If you are also struggling, please know you are not alone.

National Infertility Awareness Week- read all about it!

Tuesday, April 18, 2017

Baby Carr Update

Hi friends and neighbors and the internet!  Katy's Neverending Story has been on a bit of a hiatus lately with no good reason except life has been BUSY.  Here's an update on our crazy lives:

March- performed back in our hometown to help raise funds for Baby C.
March- work travel piled up thanks to weather delays and snowstorms
April- more work travel (trying to fit in as much as possible pre-baby)
April- weekend getaway to Austin with Mr. A to celebrate our early anniversary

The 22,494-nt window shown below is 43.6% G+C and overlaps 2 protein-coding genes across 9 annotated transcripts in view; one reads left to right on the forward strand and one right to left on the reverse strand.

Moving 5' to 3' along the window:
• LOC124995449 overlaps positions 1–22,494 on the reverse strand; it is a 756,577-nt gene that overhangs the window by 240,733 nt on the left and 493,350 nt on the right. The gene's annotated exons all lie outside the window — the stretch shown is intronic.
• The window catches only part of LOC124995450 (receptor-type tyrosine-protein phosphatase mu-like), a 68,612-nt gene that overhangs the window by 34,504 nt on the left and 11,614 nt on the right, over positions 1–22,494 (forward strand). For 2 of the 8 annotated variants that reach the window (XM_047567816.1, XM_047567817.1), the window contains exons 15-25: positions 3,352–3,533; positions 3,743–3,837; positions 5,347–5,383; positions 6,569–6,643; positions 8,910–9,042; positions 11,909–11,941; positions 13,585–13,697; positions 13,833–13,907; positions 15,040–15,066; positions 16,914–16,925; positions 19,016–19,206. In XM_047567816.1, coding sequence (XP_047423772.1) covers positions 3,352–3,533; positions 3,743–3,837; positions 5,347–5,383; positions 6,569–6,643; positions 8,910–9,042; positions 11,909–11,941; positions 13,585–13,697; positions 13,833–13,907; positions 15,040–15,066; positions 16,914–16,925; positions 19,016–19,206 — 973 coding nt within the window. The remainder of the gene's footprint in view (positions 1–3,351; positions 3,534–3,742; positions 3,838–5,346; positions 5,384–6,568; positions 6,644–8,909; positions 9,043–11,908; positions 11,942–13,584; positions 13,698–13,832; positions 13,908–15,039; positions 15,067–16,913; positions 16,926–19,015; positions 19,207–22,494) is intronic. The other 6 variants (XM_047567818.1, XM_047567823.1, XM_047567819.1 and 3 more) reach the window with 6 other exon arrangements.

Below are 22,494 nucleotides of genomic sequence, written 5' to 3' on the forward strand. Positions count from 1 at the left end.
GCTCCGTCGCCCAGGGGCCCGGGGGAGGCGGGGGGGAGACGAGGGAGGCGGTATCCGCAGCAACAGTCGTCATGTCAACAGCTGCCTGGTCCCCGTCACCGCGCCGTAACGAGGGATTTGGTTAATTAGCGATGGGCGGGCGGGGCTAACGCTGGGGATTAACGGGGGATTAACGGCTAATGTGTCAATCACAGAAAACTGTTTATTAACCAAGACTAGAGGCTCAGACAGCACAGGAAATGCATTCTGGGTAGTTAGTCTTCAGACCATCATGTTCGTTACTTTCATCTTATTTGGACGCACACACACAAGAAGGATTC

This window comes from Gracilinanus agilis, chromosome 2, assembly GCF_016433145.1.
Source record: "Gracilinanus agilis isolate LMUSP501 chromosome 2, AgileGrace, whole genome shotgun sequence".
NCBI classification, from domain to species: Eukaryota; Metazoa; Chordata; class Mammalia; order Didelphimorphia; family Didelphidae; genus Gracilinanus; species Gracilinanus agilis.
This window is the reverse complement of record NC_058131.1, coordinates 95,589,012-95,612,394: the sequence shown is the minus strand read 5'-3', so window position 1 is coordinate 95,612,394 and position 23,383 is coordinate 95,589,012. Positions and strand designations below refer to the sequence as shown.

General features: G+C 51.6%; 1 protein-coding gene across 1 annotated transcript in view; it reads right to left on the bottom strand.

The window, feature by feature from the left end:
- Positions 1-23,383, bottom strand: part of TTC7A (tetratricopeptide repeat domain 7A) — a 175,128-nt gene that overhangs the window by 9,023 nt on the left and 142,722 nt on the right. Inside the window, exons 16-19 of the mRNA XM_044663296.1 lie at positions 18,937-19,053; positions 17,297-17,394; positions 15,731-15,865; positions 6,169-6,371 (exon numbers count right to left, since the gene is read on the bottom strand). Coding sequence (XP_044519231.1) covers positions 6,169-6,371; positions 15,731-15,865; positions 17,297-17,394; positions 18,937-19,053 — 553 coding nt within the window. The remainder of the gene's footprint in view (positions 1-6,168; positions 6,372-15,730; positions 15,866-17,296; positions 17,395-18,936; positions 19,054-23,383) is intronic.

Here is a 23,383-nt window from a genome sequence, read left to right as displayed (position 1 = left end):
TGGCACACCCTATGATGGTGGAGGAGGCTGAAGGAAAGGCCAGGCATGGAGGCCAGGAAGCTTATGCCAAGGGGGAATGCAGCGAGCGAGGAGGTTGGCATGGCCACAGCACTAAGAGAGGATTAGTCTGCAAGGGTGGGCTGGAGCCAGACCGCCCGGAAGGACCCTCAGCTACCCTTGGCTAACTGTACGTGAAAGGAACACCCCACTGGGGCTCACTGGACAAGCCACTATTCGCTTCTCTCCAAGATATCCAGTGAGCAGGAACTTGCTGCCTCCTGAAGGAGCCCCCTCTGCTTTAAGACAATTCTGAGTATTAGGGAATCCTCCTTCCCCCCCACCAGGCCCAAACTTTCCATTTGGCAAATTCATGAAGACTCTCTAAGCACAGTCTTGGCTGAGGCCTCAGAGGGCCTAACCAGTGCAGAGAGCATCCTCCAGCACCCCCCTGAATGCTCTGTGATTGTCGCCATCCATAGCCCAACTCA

Here are some adoption updates:
No news yet!

Now I've talked about the waiting game before and I am still pretty proud of myself for dealing with all this with patience- or as much patience as I can muster.  We're lucky in that we get regular updates from our caseworker (even if there are no updates to give) and we have our awesome tracker.  We can view in realtime the number of "hits" to our online profile.  I may or may not check every day.

So as of today, here's where we stand:
Now these could be skewed- it could be other prospective adoptive couples trolling to see how profiles need to be written (no judgement cause that's exactly what I did), but I do take comfort in the fact that people ARE looking at our profile and they are looking pretty regularly.  These views also don't take into account the other websites where our profile is listed- this is just the views for our specific agency.  April is a little slower than March, so I'm trying not to stress about it, but all in all, I'm feeling good.